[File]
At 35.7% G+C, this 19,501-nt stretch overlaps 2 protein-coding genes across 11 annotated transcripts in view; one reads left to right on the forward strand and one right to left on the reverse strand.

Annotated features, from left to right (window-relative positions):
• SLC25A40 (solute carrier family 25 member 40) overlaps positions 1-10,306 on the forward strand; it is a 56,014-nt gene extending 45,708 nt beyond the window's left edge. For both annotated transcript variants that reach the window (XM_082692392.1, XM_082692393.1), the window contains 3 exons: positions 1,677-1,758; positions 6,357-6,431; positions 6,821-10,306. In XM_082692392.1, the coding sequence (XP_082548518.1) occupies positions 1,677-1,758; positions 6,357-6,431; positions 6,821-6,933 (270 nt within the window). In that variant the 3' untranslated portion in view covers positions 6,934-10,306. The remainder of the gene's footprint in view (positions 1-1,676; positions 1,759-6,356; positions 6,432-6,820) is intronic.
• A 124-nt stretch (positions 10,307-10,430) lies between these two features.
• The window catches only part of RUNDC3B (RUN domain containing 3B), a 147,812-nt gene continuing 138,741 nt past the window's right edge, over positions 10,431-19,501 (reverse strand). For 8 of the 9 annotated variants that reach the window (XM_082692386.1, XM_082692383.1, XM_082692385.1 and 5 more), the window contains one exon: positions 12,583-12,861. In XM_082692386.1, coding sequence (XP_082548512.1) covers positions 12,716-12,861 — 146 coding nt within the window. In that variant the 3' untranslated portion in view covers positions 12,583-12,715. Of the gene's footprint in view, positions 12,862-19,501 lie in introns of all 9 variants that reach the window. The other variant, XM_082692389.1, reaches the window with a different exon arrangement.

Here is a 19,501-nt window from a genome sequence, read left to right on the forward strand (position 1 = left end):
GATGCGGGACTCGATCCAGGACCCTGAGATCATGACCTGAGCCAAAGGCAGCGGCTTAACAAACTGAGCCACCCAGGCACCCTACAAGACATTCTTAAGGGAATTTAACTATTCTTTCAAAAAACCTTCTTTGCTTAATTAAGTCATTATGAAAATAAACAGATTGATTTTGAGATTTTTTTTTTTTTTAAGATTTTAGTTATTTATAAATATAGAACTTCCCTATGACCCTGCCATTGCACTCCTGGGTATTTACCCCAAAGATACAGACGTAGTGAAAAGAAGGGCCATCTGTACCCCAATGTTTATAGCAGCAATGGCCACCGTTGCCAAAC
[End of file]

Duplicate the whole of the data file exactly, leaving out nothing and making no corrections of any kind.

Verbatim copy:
At 35.7% G+C, this 19,501-nt stretch overlaps 2 protein-coding genes across 11 annotated transcripts in view; one reads left to right on the forward strand and one right to left on the reverse strand.

Annotated features, from left to right (window-relative positions):
• SLC25A40 (solute carrier family 25 member 40) overlaps positions 1-10,306 on the forward strand; it is a 56,014-nt gene extending 45,708 nt beyond the window's left edge. For both annotated transcript variants that reach the window (XM_082692392.1, XM_082692393.1), the window contains 3 exons: positions 1,677-1,758; positions 6,357-6,431; positions 6,821-10,306. In XM_082692392.1, the coding sequence (XP_082548518.1) occupies positions 1,677-1,758; positions 6,357-6,431; positions 6,821-6,933 (270 nt within the window). In that variant the 3' untranslated portion in view covers positions 6,934-10,306. The remainder of the gene's footprint in view (positions 1-1,676; positions 1,759-6,356; positions 6,432-6,820) is intronic.
• A 124-nt stretch (positions 10,307-10,430) lies between these two features.
• The window catches only part of RUNDC3B (RUN domain containing 3B), a 147,812-nt gene continuing 138,741 nt past the window's right edge, over positions 10,431-19,501 (reverse strand). For 8 of the 9 annotated variants that reach the window (XM_082692386.1, XM_082692383.1, XM_082692385.1 and 5 more), the window contains one exon: positions 12,583-12,861. In XM_082692386.1, coding sequence (XP_082548512.1) covers positions 12,716-12,861 — 146 coding nt within the window. In that variant the 3' untranslated portion in view covers positions 12,583-12,715. Of the gene's footprint in view, positions 12,862-19,501 lie in introns of all 9 variants that reach the window. The other variant, XM_082692389.1, reaches the window with a different exon arrangement.

Here is a 19,501-nt window from a genome sequence, read left to right on the forward strand (position 1 = left end):
GATGCGGGACTCGATCCAGGACCCTGAGATCATGACCTGAGCCAAAGGCAGCGGCTTAACAAACTGAGCCACCCAGGCACCCTACAAGACATTCTTAAGGGAATTTAACTATTCTTTCAAAAAACCTTCTTTGCTTAATTAAGTCATTATGAAAATAAACAGATTGATTTTGAGATTTTTTTTTTTTTTAAGATTTTAGTTATTTATAAATATAGAACTTCCCTATGACCCTGCCATTGCACTCCTGGGTATTTACCCCAAAGATACAGACGTAGTGAAAAGAAGGGCCATCTGTACCCCAATGTTTATAGCAGCAATGGCCACCGTTGCCAAAC